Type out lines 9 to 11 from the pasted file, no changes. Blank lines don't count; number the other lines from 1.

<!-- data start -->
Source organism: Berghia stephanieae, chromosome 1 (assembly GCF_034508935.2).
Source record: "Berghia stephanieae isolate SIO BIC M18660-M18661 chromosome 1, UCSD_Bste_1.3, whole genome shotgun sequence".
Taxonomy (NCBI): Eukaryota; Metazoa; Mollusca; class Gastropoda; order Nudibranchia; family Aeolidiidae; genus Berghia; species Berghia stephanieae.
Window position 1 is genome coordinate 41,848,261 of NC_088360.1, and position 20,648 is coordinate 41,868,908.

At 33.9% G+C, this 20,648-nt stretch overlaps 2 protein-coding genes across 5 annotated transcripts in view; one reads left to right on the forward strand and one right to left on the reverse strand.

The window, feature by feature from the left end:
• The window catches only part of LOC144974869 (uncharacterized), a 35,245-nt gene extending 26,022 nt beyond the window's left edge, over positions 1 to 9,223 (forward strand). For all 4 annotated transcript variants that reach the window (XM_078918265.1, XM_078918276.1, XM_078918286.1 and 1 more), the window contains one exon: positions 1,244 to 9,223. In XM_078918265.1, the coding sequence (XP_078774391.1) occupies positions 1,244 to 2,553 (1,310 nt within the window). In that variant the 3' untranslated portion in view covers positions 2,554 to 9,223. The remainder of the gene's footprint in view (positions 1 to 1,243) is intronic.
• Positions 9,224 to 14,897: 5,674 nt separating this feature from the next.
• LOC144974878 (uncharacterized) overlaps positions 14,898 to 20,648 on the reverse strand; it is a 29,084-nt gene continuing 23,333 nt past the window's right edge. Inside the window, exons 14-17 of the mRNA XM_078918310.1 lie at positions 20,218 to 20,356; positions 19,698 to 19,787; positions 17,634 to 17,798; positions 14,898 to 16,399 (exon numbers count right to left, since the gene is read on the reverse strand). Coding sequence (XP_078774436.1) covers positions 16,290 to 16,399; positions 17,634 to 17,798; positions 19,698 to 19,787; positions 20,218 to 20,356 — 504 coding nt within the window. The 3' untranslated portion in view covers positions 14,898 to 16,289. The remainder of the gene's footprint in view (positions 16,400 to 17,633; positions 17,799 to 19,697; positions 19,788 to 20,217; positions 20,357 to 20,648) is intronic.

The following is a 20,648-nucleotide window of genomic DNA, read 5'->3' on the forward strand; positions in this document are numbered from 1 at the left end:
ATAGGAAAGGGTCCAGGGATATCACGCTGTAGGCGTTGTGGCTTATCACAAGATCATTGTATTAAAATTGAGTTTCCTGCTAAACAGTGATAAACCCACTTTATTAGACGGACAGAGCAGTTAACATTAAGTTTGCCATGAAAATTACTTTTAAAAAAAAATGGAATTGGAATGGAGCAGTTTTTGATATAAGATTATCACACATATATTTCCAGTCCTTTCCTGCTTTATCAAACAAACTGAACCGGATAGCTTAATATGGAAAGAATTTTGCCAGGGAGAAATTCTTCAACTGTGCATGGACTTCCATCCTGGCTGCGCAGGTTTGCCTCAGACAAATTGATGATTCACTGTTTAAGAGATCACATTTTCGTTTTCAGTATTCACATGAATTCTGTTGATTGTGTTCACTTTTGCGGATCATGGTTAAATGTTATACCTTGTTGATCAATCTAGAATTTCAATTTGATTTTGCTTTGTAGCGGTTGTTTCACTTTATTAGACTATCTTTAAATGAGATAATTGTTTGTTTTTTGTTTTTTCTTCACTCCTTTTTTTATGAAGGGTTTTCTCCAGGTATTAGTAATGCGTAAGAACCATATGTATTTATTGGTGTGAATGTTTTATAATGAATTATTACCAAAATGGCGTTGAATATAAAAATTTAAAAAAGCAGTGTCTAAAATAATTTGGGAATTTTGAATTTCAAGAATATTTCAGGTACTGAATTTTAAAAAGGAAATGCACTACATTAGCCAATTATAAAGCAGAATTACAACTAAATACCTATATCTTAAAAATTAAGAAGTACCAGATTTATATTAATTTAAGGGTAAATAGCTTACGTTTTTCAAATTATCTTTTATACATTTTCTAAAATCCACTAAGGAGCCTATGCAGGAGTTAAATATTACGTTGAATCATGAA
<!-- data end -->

• LOC144974878 (uncharacterized) overlaps positions 14,898 to 20,648 on the reverse strand; it is a 29,084-nt gene continuing 23,333 nt past the window's right edge. Inside the window, exons 14-17 of the mRNA XM_078918310.1 lie at positions 20,218 to 20,356; positions 19,698 to 19,787; positions 17,634 to 17,798; positions 14,898 to 16,399 (exon numbers count right to left, since the gene is read on the reverse strand). Coding sequence (XP_078774436.1) covers positions 16,290 to 16,399; positions 17,634 to 17,798; positions 19,698 to 19,787; positions 20,218 to 20,356 — 504 coding nt within the window. The 3' untranslated portion in view covers positions 14,898 to 16,289. The remainder of the gene's footprint in view (positions 16,400 to 17,633; positions 17,799 to 19,697; positions 19,788 to 20,217; positions 20,357 to 20,648) is intronic.

The following is a 20,648-nucleotide window of genomic DNA, read 5'->3' on the forward strand; positions in this document are numbered from 1 at the left end:
ATAGGAAAGGGTCCAGGGATATCACGCTGTAGGCGTTGTGGCTTATCACAAGATCATTGTATTAAAATTGAGTTTCCTGCTAAACAGTGATAAACCCACTTTATTAGACGGACAGAGCAGTTAACATTAAGTTTGCCATGAAAATTACTTTTAAAAAAAAATGGAATTGGAATGGAGCAGTTTTTGATATAAGATTATCACACATATATTTCCAGTCCTTTCCTGCTTTATCAAACAAACTGAACCGGATAGCTTAATATGGAAAGAATTTTGCCAGGGAGAAATTCTTCAACTGTGCATGGACTTCCATCCTGGCTGCGCAGGTTTGCCTCAGACAAATTGATGATTCACTGTTTAAGAGATCACATTTTCGTTTTCAGTATTCACATGAATTCTGTTGATTGTGTTCACTTTTGCGGATCATGGTTAAATGTTATACCTTGTTGATCAATCTAGAATTTCAATTTGATTTTGCTTTGTAGCGGTTGTTTCACTTTATTAGACTATCTTTAAATGAGATAATTGTTTGTTTTTTGTTTTTTCTTCACTCCTTTTTTTATGAAGGGTTTTCTCCAGGTATTAGTAATGCGTAAGAACCATATGTATTTATTGGTGTGAATGTTTTATAATGAATTATTACCAAAATGGCGTTGAATATAAAAATTTAAAAAAGCAGTGTCTAAAATAATTTGGGAATTTTGAATTTCAAGAATATTTCAGGTACTGAATTTTAAAAAGGAAATGCACTACATTAGCCAATTATAAAGCAGAATTACAACTAAATACCTATATCTTAAAAATTAAGAAGTACCAGATTTATATTAATTTAAGGGTAAATAGCTTACGTTTTTCAAATTATCTTTTATACATTTTCTAAAATCCACTAAGGAGCCTATGCAGGAGTTAAATATTACGTTGAATCATGAA